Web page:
Seeing = believing. To look at Gus, knowing he was a Chicago “contractor”, it’s easy to suppose he was just another goon, shaking down the local grocer. But that face was sculpted by an auto accident, something that could of happened to anybody. Fact was that Gus, while indeed a murderer, was also a clever fellow, who played off the cops and gang bosses like Dillinger for years. But yeah, his end came, as he knew it would, in a hailstorm. He may have had the last laugh, because years later, G-man #1 Melvin Purvis would shoot himself (accidentally or on purpose) with Gus’s pistol, given to him by the F.B.I. as a souvenir on his retirement.
There has been a lot of spilt milk in America this year, as dairy farmers strive for higher prices. Here’s a photo of cops forcing strikers away from a gate, presumably to allow dairy trucks to make deliveries. I wanted a close look at that guy with the light colored hat behind the cops- he seems to be reaching for, or holding, a gun. With the shadows, it’s impossible to see exactly. Dressed as he is, I suspect he’s either a detective or a company agent of some kind- but he’s scared, and that’s the kind of guy who can start real trouble.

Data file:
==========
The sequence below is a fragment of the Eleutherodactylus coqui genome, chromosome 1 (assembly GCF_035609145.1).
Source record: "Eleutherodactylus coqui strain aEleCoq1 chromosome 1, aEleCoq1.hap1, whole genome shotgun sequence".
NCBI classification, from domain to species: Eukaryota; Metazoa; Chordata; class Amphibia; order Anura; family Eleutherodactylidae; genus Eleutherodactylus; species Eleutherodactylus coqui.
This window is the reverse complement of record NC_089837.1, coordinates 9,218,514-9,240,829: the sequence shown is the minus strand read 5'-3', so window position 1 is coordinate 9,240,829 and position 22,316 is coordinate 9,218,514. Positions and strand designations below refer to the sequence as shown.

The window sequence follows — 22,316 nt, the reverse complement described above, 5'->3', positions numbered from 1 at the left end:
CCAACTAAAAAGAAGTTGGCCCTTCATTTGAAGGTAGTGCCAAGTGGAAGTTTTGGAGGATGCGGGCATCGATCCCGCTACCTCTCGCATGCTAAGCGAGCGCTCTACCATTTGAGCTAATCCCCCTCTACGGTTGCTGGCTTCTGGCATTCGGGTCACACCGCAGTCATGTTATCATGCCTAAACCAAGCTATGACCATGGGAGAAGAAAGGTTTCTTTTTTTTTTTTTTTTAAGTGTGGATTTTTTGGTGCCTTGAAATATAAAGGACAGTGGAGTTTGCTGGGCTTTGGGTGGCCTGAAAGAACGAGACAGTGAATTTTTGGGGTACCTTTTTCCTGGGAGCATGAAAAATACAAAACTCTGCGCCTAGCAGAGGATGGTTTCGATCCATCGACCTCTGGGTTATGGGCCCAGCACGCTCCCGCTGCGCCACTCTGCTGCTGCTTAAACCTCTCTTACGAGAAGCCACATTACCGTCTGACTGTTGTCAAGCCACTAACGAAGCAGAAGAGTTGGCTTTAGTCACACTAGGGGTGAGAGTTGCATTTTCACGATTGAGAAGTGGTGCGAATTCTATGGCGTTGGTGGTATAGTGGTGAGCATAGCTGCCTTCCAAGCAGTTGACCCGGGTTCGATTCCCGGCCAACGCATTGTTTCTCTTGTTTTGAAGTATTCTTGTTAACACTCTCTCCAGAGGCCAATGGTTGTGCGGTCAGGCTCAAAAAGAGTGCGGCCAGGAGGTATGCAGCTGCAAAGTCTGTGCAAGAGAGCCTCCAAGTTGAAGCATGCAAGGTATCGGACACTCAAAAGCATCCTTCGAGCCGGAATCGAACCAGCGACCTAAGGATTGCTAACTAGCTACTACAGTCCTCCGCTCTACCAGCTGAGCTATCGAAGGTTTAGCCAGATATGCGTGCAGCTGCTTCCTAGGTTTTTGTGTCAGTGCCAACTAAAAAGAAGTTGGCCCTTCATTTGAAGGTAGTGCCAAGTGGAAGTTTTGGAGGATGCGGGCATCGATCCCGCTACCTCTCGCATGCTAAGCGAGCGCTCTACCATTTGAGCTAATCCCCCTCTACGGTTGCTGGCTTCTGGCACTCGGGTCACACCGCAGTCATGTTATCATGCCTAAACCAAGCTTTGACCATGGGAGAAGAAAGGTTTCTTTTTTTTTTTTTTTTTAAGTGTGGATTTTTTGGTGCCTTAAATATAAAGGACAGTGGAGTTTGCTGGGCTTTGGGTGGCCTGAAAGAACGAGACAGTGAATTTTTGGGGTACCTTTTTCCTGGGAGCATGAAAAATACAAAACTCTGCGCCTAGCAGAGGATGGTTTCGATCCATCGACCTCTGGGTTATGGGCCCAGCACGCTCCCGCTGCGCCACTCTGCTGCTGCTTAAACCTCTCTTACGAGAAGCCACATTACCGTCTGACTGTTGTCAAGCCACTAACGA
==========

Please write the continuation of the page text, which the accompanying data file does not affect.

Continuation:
On the other hand, the cops have their billies in hand, but they aren’t in an aggressive posture- yet. They’re just playing football, like in high school. I enlarged the central figures here to see if I could see what the detective was holding or reaching for when I noticed the retouching, some of which which I’ve highlighted. Just to go all meta on you, it’s important to know that a lot of photos were hand retouched in 1933. In this case it’s really obvious once you are aware of it, and it’s only being used to define the edges where people’s outlines were running together, or running into shadows. Not all retouching was done to make things clearer, of course.
Iconic Coit tower in San Francisco is seen here before the shrubbery took over. It has an interesting beginning.
don’t overlook it.